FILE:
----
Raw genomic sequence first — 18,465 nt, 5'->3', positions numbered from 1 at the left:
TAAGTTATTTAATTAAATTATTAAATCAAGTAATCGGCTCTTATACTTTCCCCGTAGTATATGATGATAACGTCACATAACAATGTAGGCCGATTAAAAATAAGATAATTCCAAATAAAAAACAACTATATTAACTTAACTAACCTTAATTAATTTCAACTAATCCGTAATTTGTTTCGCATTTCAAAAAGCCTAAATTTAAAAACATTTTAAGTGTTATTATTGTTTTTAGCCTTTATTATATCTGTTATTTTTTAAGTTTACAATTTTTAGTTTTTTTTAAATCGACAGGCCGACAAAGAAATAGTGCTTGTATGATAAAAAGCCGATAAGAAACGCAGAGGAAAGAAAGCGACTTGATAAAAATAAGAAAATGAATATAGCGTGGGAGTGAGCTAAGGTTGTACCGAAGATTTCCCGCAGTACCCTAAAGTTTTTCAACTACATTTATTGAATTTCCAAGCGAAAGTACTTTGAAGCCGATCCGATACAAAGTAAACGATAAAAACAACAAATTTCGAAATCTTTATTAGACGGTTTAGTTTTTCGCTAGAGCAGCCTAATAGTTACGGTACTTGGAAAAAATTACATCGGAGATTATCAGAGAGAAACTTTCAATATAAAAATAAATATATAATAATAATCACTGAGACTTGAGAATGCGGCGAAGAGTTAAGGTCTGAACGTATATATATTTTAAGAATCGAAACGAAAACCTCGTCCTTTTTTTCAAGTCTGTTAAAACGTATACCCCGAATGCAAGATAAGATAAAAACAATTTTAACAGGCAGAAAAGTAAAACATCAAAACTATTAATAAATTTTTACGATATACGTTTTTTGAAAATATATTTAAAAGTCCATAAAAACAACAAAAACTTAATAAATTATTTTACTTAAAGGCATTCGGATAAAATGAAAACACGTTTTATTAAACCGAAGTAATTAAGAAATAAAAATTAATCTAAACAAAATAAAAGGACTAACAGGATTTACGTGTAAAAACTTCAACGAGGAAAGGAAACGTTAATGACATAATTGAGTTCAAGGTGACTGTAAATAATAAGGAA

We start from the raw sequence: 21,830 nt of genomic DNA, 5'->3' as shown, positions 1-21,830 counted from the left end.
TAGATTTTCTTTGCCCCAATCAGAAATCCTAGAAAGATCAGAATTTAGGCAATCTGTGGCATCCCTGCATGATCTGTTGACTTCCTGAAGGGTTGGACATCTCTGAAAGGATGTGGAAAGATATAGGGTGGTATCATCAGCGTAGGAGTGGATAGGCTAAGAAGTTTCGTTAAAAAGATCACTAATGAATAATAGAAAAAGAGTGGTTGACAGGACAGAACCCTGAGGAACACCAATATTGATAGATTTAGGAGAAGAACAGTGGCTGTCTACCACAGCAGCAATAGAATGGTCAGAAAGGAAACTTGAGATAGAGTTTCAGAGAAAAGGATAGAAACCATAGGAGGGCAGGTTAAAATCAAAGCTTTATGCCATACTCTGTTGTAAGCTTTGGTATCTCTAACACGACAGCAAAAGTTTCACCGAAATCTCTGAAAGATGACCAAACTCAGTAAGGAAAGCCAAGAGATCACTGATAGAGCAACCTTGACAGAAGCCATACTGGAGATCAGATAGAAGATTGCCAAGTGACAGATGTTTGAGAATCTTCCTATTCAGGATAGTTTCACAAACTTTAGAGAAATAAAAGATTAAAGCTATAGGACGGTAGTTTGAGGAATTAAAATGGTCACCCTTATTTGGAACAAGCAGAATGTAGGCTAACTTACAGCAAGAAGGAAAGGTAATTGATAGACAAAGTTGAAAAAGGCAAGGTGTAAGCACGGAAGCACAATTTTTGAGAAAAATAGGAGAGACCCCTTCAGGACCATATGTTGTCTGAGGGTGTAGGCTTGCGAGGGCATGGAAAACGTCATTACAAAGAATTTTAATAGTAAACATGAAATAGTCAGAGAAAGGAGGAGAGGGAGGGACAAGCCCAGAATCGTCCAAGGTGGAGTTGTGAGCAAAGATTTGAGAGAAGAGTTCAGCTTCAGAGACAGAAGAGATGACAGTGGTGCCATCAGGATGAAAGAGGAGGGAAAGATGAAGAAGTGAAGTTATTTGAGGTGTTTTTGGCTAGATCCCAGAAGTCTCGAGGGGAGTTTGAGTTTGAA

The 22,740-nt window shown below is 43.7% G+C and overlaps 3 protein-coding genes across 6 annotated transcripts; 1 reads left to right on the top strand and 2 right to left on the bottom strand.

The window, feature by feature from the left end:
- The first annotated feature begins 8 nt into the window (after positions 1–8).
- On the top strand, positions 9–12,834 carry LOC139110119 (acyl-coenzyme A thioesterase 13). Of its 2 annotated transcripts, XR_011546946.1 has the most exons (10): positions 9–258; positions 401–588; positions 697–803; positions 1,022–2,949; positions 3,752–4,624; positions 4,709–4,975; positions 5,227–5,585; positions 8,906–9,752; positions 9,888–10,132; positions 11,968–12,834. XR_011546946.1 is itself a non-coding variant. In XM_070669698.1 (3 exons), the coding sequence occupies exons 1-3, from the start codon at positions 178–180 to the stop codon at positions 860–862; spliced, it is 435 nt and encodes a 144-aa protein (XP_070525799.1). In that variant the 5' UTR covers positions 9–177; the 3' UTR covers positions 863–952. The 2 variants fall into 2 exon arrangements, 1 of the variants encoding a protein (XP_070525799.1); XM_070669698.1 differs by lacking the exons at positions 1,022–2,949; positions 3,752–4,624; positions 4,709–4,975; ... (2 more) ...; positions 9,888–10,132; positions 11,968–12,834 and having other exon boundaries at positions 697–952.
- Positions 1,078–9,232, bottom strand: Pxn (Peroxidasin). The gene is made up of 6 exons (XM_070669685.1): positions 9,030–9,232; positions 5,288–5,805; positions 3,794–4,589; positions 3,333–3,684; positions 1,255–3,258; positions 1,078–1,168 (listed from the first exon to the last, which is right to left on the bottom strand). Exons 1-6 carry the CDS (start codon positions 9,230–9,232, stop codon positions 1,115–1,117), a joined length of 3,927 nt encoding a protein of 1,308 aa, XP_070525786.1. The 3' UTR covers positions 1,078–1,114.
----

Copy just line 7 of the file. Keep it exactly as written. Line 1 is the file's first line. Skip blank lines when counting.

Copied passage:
- The first annotated feature begins 8 nt into the window (after positions 1–8).